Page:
of the best intentions, and was. polite and courteous
even to courtliness. There was a soft grace and fin-
ish about his manners which made whatever place
he happened to be in seem for the moment a
drawing-room. He avoided the smoking-room. He
had no vices. He did not smoke or chew tobacco
or take snuff; he did not swear, or use slang, or
rude, or coarse, or indelicate language, or make
pims, or tell anecdotes, or laugh intemperately, or
raise his voice above the moderate pitch enjoined by
the canons of good form. When he gave an order,
his manner modified it into a request. After dinner
he and his officers joined the ladies and gentlemen
in the ladies* saloon, and shared in the singing and
piano-playing, and helped turn the music. He had
a sweet and sympathetic tenor voice, and used it
with taste and effect. After the music he played
whist there, always with the same partner and op-
ponents, until the ladies' bedtime. The electric
lights burned there as late as the ladies and their
friends might desire, but they were not allowed to
bum in the smoking-room after eleven. There were
many laws on the ship's statute-book, of course;
but, so far as I could see, this and one other were
the only ones that were rigidly enforced. The cap-



tain explained that he enforced this one because his
own cabin adjoined the smoking-room, and the
smell of tobacco smoke made him sick. I did not
see how our smoke could reach him, for the smoking-
room and his cabin were on the upper deck, targets
for all the winds that blew; and besides there was
no crack of communication between them, no open-
ing of any sort in the soHd intervening bulkhead.
Still, to a delicate stomach even imaginary smoke
can convey damage.

The captain, with his gentle nature, his polish,
his sweetness, his moral and verbal purity, seemed
pathetically out of place in his rude and autocratic
vocation. It seemed another instance of the irony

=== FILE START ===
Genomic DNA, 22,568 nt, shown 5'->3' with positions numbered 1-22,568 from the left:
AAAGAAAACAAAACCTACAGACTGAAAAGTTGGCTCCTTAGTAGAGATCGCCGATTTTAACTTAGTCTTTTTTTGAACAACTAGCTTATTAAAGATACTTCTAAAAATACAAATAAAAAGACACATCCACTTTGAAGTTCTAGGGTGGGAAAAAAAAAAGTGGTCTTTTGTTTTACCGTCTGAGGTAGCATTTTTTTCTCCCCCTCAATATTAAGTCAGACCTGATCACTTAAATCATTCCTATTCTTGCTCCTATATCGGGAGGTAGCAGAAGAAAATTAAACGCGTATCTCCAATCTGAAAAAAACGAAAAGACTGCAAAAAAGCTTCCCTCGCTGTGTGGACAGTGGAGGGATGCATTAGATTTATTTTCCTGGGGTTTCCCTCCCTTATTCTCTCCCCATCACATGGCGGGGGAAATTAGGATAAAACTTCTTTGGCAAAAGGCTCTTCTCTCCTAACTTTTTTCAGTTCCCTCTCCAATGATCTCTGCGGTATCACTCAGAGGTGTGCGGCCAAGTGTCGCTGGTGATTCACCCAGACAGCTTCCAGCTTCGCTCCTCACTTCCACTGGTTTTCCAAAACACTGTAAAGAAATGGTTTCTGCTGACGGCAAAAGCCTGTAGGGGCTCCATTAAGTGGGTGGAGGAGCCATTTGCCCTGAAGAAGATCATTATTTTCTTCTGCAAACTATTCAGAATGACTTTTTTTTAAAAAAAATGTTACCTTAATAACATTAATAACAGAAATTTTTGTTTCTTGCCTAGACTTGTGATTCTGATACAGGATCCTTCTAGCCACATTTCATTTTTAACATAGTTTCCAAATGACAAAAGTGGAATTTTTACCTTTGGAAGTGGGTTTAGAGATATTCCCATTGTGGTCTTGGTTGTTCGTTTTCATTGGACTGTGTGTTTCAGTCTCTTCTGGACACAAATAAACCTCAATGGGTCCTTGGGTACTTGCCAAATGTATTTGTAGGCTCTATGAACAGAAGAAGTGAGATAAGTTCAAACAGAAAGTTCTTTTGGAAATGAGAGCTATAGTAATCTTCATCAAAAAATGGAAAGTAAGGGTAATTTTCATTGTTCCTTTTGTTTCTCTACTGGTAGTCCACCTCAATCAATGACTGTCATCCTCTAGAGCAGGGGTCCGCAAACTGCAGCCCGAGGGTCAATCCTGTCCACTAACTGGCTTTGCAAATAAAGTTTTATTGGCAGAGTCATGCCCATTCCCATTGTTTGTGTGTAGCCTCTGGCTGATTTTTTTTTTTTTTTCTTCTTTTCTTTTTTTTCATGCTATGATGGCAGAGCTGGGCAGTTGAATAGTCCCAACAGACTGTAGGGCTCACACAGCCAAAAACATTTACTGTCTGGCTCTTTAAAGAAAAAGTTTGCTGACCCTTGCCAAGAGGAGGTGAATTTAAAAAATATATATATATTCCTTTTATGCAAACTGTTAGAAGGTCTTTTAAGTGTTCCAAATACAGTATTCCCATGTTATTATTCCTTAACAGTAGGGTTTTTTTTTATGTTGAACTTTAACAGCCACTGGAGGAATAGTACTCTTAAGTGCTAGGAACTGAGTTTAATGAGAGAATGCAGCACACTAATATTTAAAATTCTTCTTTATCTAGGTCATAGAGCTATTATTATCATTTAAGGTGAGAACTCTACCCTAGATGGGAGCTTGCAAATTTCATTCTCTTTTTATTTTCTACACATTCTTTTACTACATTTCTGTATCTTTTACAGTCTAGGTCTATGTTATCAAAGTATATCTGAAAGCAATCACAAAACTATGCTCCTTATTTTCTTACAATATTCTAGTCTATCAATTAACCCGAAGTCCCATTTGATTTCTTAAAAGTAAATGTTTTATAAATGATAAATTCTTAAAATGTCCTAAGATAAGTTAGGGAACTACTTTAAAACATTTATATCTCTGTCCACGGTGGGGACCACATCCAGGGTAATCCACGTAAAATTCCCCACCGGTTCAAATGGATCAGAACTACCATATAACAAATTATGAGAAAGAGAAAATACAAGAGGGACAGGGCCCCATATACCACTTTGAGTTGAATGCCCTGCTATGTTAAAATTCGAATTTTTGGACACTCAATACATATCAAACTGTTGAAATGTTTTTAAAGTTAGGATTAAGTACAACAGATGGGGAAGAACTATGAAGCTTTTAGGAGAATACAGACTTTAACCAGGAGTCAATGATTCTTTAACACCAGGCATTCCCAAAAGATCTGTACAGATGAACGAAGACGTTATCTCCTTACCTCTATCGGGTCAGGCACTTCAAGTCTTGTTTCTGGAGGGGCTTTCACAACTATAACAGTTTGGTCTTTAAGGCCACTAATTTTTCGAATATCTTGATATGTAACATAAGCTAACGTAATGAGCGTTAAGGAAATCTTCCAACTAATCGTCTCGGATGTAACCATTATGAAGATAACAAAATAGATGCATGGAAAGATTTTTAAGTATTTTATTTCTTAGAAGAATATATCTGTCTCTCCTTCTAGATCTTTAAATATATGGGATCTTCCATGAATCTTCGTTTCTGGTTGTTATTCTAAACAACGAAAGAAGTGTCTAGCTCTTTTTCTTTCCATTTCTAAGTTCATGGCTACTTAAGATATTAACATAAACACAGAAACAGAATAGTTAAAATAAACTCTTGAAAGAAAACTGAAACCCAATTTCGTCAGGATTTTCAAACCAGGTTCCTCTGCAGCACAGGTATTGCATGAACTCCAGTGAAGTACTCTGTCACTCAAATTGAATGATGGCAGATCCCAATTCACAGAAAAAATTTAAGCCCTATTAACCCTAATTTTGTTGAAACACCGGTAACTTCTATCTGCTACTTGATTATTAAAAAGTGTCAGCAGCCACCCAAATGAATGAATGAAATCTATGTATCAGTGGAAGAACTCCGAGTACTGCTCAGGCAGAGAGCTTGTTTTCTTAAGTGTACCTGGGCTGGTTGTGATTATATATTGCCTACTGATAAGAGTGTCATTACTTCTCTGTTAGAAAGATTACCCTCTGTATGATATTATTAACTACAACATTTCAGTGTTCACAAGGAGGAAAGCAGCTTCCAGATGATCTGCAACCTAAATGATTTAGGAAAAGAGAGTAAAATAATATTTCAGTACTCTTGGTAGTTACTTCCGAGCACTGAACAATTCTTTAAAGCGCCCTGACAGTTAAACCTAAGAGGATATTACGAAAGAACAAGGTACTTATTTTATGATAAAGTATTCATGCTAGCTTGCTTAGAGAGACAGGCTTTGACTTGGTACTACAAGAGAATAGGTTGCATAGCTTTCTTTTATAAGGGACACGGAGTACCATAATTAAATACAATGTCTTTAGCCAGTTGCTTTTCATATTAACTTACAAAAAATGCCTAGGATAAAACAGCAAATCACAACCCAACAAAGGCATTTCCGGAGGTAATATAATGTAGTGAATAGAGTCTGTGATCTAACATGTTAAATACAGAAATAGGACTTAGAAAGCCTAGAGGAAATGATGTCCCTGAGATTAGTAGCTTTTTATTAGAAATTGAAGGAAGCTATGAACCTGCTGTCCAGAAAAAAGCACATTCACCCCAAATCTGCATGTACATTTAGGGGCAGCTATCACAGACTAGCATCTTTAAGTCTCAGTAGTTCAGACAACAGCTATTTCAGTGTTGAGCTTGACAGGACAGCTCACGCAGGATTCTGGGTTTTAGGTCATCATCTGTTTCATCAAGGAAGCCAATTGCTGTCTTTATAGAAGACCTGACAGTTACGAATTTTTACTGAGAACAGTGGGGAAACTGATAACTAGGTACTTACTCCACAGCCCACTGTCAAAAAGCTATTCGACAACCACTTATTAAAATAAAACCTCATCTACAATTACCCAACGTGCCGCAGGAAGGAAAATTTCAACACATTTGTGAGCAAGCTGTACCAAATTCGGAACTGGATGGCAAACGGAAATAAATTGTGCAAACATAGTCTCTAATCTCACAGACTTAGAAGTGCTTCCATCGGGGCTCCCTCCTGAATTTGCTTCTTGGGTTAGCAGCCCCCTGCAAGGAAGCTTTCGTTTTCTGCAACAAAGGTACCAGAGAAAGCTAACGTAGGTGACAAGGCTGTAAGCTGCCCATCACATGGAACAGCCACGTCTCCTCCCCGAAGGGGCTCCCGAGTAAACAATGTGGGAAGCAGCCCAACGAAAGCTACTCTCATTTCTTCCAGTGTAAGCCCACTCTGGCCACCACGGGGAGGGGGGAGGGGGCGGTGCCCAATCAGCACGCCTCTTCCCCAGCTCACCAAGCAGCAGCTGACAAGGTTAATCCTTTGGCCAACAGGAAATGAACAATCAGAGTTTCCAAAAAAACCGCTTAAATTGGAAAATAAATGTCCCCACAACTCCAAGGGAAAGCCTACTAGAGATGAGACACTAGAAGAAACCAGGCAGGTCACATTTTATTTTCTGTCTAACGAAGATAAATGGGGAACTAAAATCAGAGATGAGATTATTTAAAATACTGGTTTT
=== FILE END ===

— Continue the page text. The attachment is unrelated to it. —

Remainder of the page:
of fate.

He was going home imder a cloud. The passen-
gers knew about his trouble, and were sorry for
him. Approaching Vancouver through a narrow
and difficult passage densely befogged with smoke
from the forest fires, he had had the ill luck to lose
his bearings and get his ship on the rocks. A mat-
ter Hke this would rank merely as an error with
you and me; it ranks as a crime with the directors
of steamship companies. The captain had been
tried by the Admiralty Court at Vancouver, and its
verdict had acquitted him of blame. But that was
insufficient comfort. A sterner court would examine
the case in Sydney — the Court of Directors, the
lords of a company in whose ships the captain had
served as mate a number of years. This was his
first voyage as captain.

The officers of our ship were hearty and com-



pardonable young men, and they entered into the
general amusements and helped the passengers pass
the time. Voyages in the Pacific and Indian Oceans
are but pleasure excursions for all hands. Our piu*-
ser was a young Scotchman who was equipped with
a grit that was remarkable. He was an invalid,
and looked it, as far as his body was concerned,
but illness could not subdue his spirit. He was full
of life, and had a gay and capable tongue. To all
appearances he was a sick man without being aware
of it, for he did not talk about his ailments, and his
bearing and conduct were those of a person in robust
health; yet he was the prey, at intervals, of ghastly
sieges of pain in his heart. These lasted many
hours, and while the attack continued he could
neither sit nor lie. In one instance he stood on his
feet twenty-four hours fighting for his life with
these sharp agonies, and yet was as full of life
and cheer and activity the next day as if nothing
had happened.

The brightest passenger in the ship, and the most
interesting and felicitous talker, was a young Ca-
nadian who was not able to let the whisky bottle
alone. He was of a rich and powerful family, and
could have had a distinguished career and abundance
of effective help toward it if he could have con-
quered his appetite for drink; but he could not do
it, so his great equipment of talent was of no use to
him. He had often taken the pledge to drink no
more, and was a good example of what that sort of
imwisdom can do for a man — for a man with any-
thing short of an iron will. The system is wrong in



two ways: it does not strike at the root of the
trouble, for one thing, and to make a pledge of any
kind is to declare war against nature; for a pledge
is a chain that is always clanking and reminding the
wearer of it that he is not a free man.

I have said that the system does not strike at the
root of the trouble, and I venture to repeat that.
The root is not the drinking, but the desire to
drink. These are very different things. The one
merely requires will — and a great deal of it, both